Build Your Own Wooden Garage Storage Shelves

When you don't have a lot of storage space, your best bet is to build up. You can purchase steel and plastic shelves from your home improvement store, but the steel shelves are expensive and heavy, and the plastic shelves can sag and fall apart. Take some time to build your own shelves from wood, and you'll have a fully customisable and solid storage solution.

Your local hardware store or timber yard has everything you need to build your own storage shelves. Heck, you may even have enough materials in your scrap timber pile to build a storage rack.

All you need are a few 2x4s, OSB (or plywood), and 5cm deck screws. This particular shelving unit has four levels and is supported by six 2x4s. A drill/driver, level and measuring tape are required to assemble the unit. This video shows the use of tote boxes and a 2x4 to help hold each new shelf in place as it's being attached.

Watch the video above for the full cut list and assembly instructions.

How to Build Cheap Shelves Garage Storage [FloppyHatPhotos/YouTube]


    I can tell you from experience, that if you use cheap thin panels like he is, they will droop over time. Particularly if you live where there is high humidity on a regular basis, and you are placing anything heavy on the shelf. I use 19mm pine panels when I can afford it, but marine ply should be fine too. Definitely steer away from that reconstituted thick cardboard looking crap.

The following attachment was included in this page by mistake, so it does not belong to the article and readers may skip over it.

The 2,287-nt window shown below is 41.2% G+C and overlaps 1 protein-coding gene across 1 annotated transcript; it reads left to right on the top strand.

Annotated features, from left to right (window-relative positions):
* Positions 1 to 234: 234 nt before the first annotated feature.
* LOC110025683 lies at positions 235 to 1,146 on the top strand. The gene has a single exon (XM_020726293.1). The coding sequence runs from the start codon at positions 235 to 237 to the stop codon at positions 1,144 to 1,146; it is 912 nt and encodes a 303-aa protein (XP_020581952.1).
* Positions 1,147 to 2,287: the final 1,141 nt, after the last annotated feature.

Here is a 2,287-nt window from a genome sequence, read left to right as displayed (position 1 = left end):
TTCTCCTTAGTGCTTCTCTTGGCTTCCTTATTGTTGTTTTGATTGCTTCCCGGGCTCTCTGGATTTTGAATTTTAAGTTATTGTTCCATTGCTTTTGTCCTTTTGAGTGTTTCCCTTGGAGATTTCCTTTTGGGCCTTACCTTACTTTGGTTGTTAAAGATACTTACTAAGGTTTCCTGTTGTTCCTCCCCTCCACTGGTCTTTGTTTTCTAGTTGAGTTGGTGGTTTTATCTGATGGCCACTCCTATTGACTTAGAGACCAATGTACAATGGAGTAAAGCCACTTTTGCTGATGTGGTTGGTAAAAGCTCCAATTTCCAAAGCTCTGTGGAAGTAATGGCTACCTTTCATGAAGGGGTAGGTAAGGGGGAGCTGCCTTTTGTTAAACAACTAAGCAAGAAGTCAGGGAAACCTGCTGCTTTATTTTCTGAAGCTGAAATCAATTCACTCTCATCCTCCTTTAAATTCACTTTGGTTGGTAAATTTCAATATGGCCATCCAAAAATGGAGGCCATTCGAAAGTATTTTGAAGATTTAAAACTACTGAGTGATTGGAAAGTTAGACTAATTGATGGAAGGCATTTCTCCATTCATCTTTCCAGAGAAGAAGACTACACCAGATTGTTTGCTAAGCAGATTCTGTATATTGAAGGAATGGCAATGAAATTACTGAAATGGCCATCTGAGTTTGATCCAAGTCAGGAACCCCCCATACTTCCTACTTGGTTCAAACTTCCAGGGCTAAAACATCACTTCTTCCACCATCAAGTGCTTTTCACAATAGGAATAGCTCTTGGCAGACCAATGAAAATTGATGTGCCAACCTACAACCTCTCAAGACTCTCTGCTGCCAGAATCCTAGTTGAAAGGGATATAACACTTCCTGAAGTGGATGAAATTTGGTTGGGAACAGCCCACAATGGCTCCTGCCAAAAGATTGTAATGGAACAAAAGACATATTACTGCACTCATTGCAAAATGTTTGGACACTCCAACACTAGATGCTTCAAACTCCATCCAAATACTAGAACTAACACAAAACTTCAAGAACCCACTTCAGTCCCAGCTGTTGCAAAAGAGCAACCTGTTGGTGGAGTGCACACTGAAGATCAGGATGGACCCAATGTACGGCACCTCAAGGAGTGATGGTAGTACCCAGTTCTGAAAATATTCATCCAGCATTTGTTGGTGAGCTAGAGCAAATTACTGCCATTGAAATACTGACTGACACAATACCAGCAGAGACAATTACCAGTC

One of the best shelving units I have bought was a black metal one with MDF shelves. The unit just gets hammered together (bits lock into place) and then shelves drop on top. Solid and stable and has lasted years.

    If using untreated pine, I hope your shed is on a solid slab or similar. Many sheds I have seen are on brick paving or the 60cm square concrete slabs. Using untreated timber on surfaces like that means termites might have a field day.

    Those shelves are horrible and won't take much weight (as the only thing holding them up are small screws!).

    He's wasted a heap of timber on building frames to prevent the particle board from breaking under load, but then given zero thought to the load of the weight of the shelves themselves.

    Personally I'd build shelves totally different to this, but to modify this shelf to be stronger:
    1) Cut a rebate into each upright that the shelf can sit in. Even the shallowest rebate will take most of the weight off the screws.

    2) Use glue. Fasteners should almost never be used to provide strength or as a replacement to an actual joint. Glue will make any joint or mating between materials considerably stronger.

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